His last hours on the trail, especially the arrival at the Pittsburgh airport on the afternoon of the election, where he was greeted by a spontaneous crowd of supporters, gave him added confidence. "We were looking at our own poll numbers and there were two things that we believed," he said. "We believed that some of the polls that showed me not winning were just simply wrong, because they showed there was going to be more turnout from African American voters, for instance, than had existed in 2008. We said no way, absolutely no way. That can't be, because this was the first time an African American president had run. Two thousand eight — that had to be the high point ... We saw independent voters in Ohio breaking for me by double digits. And as a number said, you can't lose Ohio if you win independent voters. You're winning Republicans solidly, you're winning independents, and enthusiasm is overwhelmingly on your side ... So those things said, okay, we have a real good chance of winning. Nothing's certain. Don't measure the drapes. But I had written an acceptance speech and spent some time on the acceptance speech. I had not written a concession speech." ...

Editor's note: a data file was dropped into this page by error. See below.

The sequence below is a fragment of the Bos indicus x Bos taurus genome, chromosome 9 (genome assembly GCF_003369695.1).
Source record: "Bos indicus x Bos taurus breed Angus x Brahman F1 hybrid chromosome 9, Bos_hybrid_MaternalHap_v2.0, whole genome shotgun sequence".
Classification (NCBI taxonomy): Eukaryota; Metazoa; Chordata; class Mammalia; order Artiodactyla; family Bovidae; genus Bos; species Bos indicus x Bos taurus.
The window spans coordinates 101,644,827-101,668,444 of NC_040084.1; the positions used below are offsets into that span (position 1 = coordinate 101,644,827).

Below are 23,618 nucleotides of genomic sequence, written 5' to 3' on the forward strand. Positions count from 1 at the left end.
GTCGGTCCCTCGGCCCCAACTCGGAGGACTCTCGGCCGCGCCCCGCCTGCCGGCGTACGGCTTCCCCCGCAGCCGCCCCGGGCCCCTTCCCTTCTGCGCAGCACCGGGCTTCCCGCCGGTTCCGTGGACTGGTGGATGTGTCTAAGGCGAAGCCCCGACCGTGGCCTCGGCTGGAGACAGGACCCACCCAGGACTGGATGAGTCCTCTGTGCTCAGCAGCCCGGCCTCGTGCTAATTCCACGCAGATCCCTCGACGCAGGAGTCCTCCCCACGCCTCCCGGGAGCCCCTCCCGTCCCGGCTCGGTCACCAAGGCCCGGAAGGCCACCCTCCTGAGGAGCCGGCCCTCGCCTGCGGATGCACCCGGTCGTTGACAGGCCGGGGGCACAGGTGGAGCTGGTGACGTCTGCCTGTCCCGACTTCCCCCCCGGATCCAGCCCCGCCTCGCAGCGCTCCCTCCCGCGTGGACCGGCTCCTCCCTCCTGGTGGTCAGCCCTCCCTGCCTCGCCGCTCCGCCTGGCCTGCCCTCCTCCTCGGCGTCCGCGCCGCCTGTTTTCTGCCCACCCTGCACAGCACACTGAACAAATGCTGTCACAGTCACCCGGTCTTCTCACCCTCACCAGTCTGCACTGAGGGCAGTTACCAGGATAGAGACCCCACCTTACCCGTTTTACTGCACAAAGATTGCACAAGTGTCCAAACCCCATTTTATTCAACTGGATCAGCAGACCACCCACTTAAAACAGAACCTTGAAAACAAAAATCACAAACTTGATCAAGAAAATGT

When Romney had mentioned his "lousy September," it was an evident reference to what may have been the low point of his campaign: the "47 percent" video. He was in California and said at first he couldn't get a look at the video. His advisers were pushing him to respond as quickly as he could. "As I understood it, and as they described it to me, not having heard it, it was saying, 'Look, the Democrats have 47 percent, we've got 45 percent, my job is to get the people in the middle, and I've got to get the people in the middle,'" he said. "And I thought, 'Well, that's a reasonable thing.' ... It's not a topic I talk about in public, but there's nothing wrong with it. They've got a bloc of voters, we've got a bloc of voters, I've got to get the ones in the middle. And I thought that that would be how it would be perceived — as a candidate talking about the process of focusing on the people in the middle who can either vote Republican or Democrat. As it turned out, down the road, it became perceived as being something very different."